Other than the squinting of the eyes caused by staring into the sunlight, the Topps photographer has caught Bob Bailey at just the right moment in his career. It is 1973 (or sometime in 1972, if we are to be technically accurate), just before Bailey starts to put on the extra weight that would hamper him in his later years with Cincinnati and Boston. The photograph comes during the middle of his major league peak, after he endured the early growing pains that made him such a disappointment with the Pirates and Dodgers.
Looking lean and tough wearing the road grays of the Montreal Expos, the man nicknamed “Beetle Bailey” (in deference to the comic strip of the same name) is carrying the confidence that comes with being an accomplished big league slugger. He has the look of a man who is serious about what he does. Simply put, he looks the way a major league player should look when posing for the camera.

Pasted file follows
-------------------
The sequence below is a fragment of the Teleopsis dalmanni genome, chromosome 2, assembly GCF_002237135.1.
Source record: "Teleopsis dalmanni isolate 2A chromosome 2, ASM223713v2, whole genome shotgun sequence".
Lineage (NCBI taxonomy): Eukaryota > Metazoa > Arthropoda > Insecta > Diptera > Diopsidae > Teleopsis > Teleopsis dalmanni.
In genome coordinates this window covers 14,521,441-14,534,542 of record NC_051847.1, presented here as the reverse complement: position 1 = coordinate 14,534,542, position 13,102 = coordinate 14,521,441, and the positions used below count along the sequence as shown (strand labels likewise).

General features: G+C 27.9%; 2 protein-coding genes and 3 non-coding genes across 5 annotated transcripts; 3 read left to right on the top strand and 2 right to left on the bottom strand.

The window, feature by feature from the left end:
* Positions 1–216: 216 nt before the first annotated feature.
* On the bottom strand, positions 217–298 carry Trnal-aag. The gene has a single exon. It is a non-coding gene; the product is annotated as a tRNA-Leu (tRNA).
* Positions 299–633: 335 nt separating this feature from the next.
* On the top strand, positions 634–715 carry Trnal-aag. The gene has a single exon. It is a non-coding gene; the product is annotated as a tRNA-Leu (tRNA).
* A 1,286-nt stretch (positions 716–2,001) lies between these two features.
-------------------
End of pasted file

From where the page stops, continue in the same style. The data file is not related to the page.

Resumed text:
Bailey almost failed to reach that stage of accomplishment. As an amateur shortstop, Bailey was so highly touted that the Pirates gave him a record bonus (at least a record for the time) in 1961. Receiving a reported $175,000 in bonus money, Bailey actually turned down a more lucrative offer from the expansion Houston Colt .45s, who dangled $200,000 in front of him. The Pirates clearly believed their investment would net them a future major league star. And there were a number of scouts who agreed with that assessment.
At the age of 18, Bailey reported to Asheville of the Sally League. The Pirates played him at shortstop, where he struggled defensively, making 27 errors in 71 games. At the plate, Bailey showed some pop, good footspeed, and some plate discipline, but his .220 batting average against Class-A pitching showed that he had plenty of room for growth as a hitter.